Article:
in Reviews

Orpheus jamming with Väinämöinen

by Santeri Kaipiainen

"The concept and dramaturgy of the album keep the listener wonderfully captivated for an hour," writes Santeri Kaipiainen about the Finnish Baroque Orchestra's (FiBO) album The World Is Born.


It is difficult to pinpoint when exactly the world of classical music parted ways with European folk music traditions. In the vocal music of the Catholic Church, this happened quite early on, but chamber music and orchestral music in the courts of royalty and nobility continued to draw nourishment from folk traditions for centuries thereafter. Although these ties appear to have slowly eroded over time, composers turning to folk music for inspiration can be found in every era. Conversely, innovations in art music have seeped into folk music through both musicians of the past and the academic professionals of today.


There is also a more recent and parallel pathway exploring the similarities between early music and folk music. This is the pathway travelled by the Finnish Baroque Orchestra (FiBO) on the album The World Is Born, a collaboration with Finnish folk musicians. Representing a niche interest in both genres, this approach combines historical research with a broad-minded exploration of new concepts. Indeed, the lineup of musicians on the album includes some who make the best of both worlds, such as classical violinist Alina Järvelä, who grew up in the fiddler tradition in Kaustinen, and Ilkka Heinonen, who is equally at home with the jouhikko (a bowed lyre) and the violone.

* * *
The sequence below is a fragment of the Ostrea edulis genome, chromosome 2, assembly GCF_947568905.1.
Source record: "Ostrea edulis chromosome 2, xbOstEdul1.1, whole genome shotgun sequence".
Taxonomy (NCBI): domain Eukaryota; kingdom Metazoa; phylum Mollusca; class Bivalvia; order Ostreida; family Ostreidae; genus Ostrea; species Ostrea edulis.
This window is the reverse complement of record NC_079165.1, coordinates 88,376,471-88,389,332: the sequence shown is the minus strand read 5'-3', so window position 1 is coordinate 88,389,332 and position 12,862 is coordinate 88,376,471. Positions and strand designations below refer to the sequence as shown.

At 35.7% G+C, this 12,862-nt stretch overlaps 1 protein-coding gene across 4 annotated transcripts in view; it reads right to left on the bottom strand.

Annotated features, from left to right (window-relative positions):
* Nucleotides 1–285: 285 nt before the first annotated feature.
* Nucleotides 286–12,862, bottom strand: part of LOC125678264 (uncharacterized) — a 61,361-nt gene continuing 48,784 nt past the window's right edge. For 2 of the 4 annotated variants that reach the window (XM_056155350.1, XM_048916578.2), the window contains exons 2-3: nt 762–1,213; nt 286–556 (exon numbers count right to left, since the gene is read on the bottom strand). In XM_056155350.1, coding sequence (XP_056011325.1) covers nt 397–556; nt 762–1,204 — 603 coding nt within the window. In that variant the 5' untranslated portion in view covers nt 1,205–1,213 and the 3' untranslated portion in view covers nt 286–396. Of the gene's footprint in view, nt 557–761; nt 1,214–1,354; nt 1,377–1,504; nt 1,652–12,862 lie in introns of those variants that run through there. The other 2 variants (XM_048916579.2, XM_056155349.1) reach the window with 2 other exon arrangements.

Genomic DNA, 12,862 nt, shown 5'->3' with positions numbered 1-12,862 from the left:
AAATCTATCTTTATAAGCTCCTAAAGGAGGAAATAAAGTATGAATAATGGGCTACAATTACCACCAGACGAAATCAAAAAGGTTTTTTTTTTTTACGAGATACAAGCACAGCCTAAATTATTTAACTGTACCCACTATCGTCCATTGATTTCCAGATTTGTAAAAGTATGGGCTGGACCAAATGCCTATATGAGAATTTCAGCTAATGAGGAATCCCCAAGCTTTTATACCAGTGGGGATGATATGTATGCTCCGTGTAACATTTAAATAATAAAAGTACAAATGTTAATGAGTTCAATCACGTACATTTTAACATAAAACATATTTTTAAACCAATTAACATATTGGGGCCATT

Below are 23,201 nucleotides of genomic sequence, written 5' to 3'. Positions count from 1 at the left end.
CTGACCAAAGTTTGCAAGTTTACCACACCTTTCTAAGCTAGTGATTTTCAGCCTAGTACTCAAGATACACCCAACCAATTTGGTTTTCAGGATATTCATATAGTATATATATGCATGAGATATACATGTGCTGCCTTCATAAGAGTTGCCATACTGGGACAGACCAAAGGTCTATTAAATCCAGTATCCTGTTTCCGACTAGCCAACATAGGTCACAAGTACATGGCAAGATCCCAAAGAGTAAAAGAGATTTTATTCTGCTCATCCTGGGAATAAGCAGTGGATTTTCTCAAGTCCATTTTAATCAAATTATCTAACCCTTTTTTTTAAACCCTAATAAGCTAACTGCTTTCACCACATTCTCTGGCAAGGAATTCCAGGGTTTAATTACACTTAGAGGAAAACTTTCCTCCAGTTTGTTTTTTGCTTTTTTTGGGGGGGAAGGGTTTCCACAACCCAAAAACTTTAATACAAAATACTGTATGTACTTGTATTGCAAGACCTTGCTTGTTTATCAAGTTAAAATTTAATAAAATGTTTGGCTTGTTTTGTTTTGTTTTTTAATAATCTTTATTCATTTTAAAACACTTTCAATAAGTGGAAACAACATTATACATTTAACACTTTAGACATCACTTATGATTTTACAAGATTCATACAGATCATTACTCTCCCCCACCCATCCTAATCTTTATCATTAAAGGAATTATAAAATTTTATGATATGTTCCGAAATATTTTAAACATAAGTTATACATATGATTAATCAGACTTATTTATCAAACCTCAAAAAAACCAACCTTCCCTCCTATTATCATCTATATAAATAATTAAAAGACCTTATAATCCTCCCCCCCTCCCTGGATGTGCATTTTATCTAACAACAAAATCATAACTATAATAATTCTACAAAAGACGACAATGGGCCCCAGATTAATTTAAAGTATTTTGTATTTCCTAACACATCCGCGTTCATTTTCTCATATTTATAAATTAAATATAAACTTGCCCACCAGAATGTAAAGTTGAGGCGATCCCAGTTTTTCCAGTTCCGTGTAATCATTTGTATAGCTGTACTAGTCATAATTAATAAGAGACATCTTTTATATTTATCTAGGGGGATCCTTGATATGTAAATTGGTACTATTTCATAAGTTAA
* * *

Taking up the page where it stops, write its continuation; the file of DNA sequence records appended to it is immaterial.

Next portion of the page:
The album opens with the Baltic-Finnic origin myth where the world is born out of the egg of a teal. A Baroque setting of the creation is not included, but the works from the early 17th century that are featured represent the origins of Baroque music. The best-known of these is the work that set the template for an entire new genre, opera: L’Orfeo by Claudio Monteverdi.


Parallels are shown throughout the album: Väinämöinen is equated with Orpheus, a ‘Bergamasca’ by Marco Uccellini is performed with the energy of a brisk folk dance. ‘Canzonetta spirituale sopra la Nanna’ by Tarquinio Merula is built on a semitone oscillation evoking the rocking of a cradle and underpinning an expressive melodic line where the Virgin Mary mourns the future cruel fate of her infant son. A runo tune and lyric on the same theme, ‘Marian virsi’ [Mary’s song], follows seamlessly over the same ostinato. The sound of pizzicato strings over a ground in ‘Discantar’ by Enríquez de Valderrábano is very similar to the traditional melkutus technique on the kantele. The major-key energy of the jouhikko in ‘Piilotanssi’ [Hiding dance] segues naturally to the overture of ‘L’Orfeo’.


The concept and dramaturgy of the album keep the listener wonderfully captivated for an hour, and the best moments in fact come towards the end, where the Baroque musicians really let it rip with ‘Pinnin polska’ and ‘Nuoren vaimon speli’[Young wife’s tune]. The infectious joy of traditional fiddler dances transcends stylistic boundaries.

Finnish Baroque Orchestra: The World Is Born
Alba, ABCD 522, 2023


Translation: Jaakko Mäntyjärvi